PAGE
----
Western leadership of the intergovernmental organizations may further decline as China and Russia obstruct Western-led initiatives and press their own goals. China is working to re-mold existing international institutions to reflect its development and digital governance goals and mitigate criticism on human rights and infrastructure lending while simultaneously building its own alternative arrangements to push development, infrastructure finance, and regional integration, including the Belt and Road Initiative, New Development Bank, the Shanghai Cooperation Organization, and the Regional Comprehensive Economic Partnership. In the past five years, Moscow has tried to undermine international efforts to strengthen safeguards and monitor for chemical weapons and has used the International Criminal Police Organization (INTERPOL) to pursue opponents.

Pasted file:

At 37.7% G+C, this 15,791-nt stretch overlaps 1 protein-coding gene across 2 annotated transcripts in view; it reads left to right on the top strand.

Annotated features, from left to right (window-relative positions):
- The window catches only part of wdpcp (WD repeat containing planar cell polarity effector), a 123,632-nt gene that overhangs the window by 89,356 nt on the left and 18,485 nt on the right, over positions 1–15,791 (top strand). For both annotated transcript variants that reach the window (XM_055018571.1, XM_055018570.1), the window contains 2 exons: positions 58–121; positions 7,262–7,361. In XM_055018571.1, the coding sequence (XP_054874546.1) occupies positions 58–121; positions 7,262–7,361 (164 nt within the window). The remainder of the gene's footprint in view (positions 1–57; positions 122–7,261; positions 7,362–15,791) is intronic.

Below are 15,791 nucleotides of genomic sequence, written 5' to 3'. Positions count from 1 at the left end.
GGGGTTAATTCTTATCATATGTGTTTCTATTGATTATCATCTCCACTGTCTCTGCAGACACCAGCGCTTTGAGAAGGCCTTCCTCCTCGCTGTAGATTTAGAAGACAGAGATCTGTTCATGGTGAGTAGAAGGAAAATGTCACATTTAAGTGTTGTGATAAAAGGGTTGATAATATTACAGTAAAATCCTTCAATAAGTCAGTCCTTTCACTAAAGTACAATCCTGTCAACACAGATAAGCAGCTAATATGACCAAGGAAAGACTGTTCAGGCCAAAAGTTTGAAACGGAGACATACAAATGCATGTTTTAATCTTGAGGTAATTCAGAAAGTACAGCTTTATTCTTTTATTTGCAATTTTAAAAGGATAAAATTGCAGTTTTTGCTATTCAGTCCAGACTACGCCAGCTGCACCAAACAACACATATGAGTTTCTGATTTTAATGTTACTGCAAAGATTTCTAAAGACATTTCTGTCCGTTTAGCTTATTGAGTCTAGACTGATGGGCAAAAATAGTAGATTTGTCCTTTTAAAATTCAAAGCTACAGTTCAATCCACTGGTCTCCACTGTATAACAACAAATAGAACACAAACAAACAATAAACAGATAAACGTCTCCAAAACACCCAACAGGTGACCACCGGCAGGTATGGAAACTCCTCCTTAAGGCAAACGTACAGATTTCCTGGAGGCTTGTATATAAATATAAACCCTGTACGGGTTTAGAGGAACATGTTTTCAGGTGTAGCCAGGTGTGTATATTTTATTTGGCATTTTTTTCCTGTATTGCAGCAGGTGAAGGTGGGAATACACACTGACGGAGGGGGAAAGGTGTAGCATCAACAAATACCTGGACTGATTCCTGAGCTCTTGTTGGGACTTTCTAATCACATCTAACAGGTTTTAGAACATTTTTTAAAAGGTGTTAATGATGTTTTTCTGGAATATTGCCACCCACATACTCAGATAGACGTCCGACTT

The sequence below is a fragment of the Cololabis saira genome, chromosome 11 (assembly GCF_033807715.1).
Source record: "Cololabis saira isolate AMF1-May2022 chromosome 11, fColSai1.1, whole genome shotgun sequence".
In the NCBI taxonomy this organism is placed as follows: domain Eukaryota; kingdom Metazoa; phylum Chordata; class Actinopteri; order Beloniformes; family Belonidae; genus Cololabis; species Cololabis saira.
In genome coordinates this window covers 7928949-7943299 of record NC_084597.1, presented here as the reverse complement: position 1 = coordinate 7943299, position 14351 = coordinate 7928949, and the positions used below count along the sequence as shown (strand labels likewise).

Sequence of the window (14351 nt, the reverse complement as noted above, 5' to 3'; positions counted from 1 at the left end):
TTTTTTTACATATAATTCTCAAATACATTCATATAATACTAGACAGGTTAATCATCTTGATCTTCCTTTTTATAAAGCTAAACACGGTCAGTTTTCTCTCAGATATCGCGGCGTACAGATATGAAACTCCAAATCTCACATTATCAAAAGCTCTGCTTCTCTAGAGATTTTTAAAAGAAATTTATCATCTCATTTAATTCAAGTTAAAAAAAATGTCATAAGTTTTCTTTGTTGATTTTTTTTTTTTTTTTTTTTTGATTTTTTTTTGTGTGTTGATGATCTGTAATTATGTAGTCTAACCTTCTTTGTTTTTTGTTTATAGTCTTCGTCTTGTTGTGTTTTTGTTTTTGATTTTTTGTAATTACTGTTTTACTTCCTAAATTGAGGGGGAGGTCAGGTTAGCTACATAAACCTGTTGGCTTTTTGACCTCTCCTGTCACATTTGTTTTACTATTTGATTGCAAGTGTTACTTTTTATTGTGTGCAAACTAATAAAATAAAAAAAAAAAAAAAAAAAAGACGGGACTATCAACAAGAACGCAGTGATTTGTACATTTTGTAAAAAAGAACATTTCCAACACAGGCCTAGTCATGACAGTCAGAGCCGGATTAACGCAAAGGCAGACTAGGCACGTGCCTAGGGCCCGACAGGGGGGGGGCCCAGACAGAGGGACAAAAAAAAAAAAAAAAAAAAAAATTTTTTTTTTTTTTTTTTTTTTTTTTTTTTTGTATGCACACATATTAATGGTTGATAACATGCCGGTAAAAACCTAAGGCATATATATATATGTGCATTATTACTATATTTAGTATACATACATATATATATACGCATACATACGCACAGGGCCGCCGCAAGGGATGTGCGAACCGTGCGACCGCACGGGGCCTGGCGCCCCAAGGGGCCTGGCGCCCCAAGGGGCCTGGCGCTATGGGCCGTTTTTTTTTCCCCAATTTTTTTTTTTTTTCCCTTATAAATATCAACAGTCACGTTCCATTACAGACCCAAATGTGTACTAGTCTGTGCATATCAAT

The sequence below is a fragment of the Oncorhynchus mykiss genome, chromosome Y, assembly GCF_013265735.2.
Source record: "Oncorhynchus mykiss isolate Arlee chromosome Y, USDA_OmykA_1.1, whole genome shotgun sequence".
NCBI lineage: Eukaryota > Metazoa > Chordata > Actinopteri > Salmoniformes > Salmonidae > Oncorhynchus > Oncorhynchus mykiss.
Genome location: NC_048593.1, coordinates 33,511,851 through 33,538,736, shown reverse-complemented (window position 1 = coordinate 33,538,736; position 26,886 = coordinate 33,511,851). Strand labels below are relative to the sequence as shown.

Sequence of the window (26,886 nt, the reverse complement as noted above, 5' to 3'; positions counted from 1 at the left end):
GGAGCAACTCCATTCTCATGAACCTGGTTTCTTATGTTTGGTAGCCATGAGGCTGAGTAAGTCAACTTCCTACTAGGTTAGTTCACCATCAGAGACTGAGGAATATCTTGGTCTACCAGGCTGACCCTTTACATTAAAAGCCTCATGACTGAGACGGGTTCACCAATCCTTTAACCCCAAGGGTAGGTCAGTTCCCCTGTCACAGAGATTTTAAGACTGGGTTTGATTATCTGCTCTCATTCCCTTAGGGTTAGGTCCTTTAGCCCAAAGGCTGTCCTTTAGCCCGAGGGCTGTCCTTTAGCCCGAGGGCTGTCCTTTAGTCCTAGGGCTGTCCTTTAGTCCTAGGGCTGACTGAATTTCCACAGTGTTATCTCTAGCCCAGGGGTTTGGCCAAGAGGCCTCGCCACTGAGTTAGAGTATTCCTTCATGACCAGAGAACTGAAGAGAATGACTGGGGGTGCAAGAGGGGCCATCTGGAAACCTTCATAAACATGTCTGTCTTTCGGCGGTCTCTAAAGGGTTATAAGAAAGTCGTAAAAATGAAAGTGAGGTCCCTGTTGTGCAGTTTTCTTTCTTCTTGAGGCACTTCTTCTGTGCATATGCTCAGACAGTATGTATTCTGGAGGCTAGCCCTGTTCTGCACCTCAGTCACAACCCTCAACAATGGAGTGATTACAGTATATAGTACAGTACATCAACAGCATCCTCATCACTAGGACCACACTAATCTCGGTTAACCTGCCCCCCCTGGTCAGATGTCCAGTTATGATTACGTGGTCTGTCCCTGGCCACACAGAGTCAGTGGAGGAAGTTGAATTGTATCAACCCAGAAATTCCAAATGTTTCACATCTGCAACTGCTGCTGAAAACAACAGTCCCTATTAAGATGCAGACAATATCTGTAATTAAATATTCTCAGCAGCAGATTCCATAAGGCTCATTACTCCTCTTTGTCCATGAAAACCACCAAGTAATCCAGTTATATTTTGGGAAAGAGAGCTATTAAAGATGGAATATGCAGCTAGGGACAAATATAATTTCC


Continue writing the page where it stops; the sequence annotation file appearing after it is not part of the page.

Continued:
Continued underperformance of many of the global multilateral institutions is likely to shift some focus to alternative informal, multi-actor arrangements, such as the G5 Sahel Joint Force to counter extremists in the Sahel, the global vaccine alliance, and the global initiative to bring greater transparency to extractive industries. Some of these show promise in filling crucial capacity gaps, but their long-term impact will depend on marshalling the resources, political buy-in, and leadership from major and regional powers. Some regions, particularly Sub-Saharan Africa, Europe, and Southeast Asia, are likely to continue moves to strengthen regional organizations and integration, whereas other regions are likely to struggle to cooperate because of lingering inter-state divisions.

Standards as a Battlespace